JG: Yes. I mean we really have taken the underwriting process and tried to simplify it. So, it looks at the number of records, it looks at how it’s stored in some form of fashion. And it’s great that it’s in the Cloud environment because of the securities and protections that you might not otherwise have. But the risk for us is the same. There’s a presumption that you’re going to have minimum standards anyway. And, from an underwriting level, it almost doesn’t really matter whether you’re in the Cloud or in hosted services.
TK: I was talking to Roy Finkelman from The Egis Group. And Roy was asking me, we were talking about what Envision is doing, he was asking me about some of those things. And I then asked him, you know, do all insurers look for the same things when they’re deciding whether or not to underwrite a company like Envision or one of my clients? What are your thoughts on that?
JG: I think that if we can standardize it’s useful but at the end of the day the insurance marketplace for data security is so ultra competitive that there are so many markets out there, so much capacity. The upside to the number of transactions expected to be 25 billion in the next 5 to 10 years, from the current premium values of 2 billion. People really started to grade their underwriting process to try to grab market share. So, as much as we still like to say the risk mitigation is so important. It’s not necessarily a crucial underwriting component today.
JG: It’s not to say that it won’t be. But it’s really not a major consideration.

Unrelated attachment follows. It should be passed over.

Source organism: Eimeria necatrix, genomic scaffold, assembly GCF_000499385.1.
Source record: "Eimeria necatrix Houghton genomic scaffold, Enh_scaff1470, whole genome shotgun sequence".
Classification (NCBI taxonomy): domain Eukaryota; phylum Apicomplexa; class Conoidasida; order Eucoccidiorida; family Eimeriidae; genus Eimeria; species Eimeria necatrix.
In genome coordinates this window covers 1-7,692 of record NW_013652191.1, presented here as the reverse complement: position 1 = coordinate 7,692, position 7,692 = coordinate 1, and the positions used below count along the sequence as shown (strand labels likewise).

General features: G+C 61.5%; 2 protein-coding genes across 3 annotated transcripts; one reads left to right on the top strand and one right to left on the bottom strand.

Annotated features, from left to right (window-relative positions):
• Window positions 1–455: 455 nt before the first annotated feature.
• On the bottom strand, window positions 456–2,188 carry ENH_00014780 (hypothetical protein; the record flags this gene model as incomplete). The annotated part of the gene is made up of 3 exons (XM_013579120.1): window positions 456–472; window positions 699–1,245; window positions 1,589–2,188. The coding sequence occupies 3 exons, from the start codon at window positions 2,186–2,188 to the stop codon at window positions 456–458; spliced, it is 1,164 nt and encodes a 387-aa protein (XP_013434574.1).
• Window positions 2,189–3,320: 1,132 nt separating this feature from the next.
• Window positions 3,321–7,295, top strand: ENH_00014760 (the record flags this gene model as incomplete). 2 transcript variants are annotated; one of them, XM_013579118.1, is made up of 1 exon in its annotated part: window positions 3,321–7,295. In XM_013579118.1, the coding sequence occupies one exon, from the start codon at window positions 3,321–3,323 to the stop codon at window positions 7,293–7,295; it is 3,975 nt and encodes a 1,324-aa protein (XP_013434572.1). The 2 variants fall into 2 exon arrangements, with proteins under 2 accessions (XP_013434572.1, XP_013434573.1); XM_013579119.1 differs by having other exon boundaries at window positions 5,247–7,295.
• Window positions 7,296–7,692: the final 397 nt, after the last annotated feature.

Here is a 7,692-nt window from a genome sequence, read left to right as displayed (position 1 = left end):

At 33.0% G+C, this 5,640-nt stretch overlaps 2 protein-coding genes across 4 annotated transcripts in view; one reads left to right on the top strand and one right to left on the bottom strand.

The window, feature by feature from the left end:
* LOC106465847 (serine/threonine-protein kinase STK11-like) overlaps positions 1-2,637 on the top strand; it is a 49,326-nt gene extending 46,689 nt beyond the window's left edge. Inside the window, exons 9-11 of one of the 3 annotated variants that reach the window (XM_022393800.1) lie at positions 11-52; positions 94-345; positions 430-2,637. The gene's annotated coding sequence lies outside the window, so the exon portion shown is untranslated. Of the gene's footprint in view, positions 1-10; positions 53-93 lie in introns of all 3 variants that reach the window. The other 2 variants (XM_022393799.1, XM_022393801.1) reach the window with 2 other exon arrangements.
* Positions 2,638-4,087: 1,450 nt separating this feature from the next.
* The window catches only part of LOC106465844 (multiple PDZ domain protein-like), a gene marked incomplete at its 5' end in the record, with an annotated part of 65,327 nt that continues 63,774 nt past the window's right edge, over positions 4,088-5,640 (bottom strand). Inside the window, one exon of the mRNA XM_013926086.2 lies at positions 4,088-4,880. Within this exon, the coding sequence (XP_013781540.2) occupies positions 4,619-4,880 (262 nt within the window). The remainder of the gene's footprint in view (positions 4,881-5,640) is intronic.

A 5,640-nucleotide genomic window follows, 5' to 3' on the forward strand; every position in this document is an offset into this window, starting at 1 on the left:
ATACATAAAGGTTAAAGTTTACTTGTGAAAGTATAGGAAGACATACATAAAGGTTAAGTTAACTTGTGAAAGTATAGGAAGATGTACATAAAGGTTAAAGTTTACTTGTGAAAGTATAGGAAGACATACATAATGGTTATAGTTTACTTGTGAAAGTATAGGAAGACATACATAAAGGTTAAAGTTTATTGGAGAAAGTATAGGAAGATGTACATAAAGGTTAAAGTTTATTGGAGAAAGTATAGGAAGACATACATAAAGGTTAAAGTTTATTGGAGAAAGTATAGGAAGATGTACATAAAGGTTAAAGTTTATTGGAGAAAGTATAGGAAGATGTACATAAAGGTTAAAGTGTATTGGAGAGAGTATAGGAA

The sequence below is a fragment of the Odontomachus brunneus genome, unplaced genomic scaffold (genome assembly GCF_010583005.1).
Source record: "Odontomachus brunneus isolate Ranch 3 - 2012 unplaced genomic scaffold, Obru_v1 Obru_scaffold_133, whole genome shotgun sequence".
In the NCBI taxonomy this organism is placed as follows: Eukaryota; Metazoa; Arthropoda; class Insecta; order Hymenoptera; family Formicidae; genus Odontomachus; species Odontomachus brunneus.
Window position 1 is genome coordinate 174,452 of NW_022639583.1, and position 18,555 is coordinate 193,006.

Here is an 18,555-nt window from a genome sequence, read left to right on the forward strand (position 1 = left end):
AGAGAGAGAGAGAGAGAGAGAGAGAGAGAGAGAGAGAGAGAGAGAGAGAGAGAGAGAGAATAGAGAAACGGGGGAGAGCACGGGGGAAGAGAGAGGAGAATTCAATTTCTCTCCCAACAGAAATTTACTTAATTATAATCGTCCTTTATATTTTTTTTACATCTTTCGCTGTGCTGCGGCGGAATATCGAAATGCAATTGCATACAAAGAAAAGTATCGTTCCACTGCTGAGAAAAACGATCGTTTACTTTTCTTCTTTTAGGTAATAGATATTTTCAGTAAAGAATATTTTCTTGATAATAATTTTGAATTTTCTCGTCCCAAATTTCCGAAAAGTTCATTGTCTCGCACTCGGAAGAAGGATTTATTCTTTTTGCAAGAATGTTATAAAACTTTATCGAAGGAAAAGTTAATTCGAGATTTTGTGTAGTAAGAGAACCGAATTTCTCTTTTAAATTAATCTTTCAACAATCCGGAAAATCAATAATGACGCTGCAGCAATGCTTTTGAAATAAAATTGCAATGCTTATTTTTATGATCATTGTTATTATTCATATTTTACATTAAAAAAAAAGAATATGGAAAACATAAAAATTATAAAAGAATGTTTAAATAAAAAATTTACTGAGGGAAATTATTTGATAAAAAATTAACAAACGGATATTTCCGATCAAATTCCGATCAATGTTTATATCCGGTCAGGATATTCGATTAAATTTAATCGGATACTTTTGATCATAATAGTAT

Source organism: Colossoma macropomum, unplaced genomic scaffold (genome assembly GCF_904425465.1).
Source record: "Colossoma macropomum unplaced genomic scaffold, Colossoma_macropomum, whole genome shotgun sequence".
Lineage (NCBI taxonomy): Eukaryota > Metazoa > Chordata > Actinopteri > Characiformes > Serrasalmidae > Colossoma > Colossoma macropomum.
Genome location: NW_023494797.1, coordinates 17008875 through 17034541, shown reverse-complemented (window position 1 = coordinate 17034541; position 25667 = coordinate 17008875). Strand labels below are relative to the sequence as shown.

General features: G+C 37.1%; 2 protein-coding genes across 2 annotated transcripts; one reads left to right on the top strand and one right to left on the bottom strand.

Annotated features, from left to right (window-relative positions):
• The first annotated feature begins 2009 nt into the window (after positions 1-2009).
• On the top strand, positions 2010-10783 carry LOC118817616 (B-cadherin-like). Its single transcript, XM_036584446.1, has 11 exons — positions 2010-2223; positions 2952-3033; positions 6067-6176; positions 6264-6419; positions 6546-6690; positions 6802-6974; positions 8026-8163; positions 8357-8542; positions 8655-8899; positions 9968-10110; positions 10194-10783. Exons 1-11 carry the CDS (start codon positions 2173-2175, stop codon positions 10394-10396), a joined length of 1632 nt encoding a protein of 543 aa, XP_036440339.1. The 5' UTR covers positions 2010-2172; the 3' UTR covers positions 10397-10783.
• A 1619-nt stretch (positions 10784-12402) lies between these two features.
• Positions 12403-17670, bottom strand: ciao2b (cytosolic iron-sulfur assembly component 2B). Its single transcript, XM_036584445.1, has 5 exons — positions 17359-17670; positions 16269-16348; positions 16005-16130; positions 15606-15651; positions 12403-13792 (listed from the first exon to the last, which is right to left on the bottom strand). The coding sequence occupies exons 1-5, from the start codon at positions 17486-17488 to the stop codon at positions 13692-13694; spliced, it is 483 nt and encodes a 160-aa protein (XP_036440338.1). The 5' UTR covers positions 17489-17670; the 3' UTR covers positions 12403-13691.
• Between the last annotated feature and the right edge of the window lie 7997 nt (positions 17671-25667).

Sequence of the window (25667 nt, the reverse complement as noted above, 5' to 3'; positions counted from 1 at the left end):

TK: So, it’s a land grab for 25 billion in market share
JG: Yeah. And honestly, we would expect to see, as the losses pile up, it will change and evolve, but right now, it’s new, it’s exciting and it’s a land grab.
TK: So one of the things that was a big eye-opener for me in my conversation with Roy was when we were talking about if you’re an organization that stores, for example, credit card information and you had 5,000 credit card numbers on your system and you had a compromise, it’s possible that some insurers might look at each credit card number as its own unique incident. Is that true or false?
JG: No, that is definitely true. And even to the point where you could have one incident, like a breach of your system that would compromise credit cards and bring in PCI, which is a contractual obligation. It could have regulatory implications on the liability section. And then you certainly have breach response services, which are a proactive coverage, once you discover it, of forensics, notification, credit monitoring. And, in a lot of policies, will even have additional limits or additional retentions applied for each one of those triggers.
We really focus on best in quality, best practices and we’ve reviewed a variety of the forms. It’s not an exciting business as you can imagine. But, we review the forms to make sure that those are the things you don’t get caught in because there are no two policies written the same.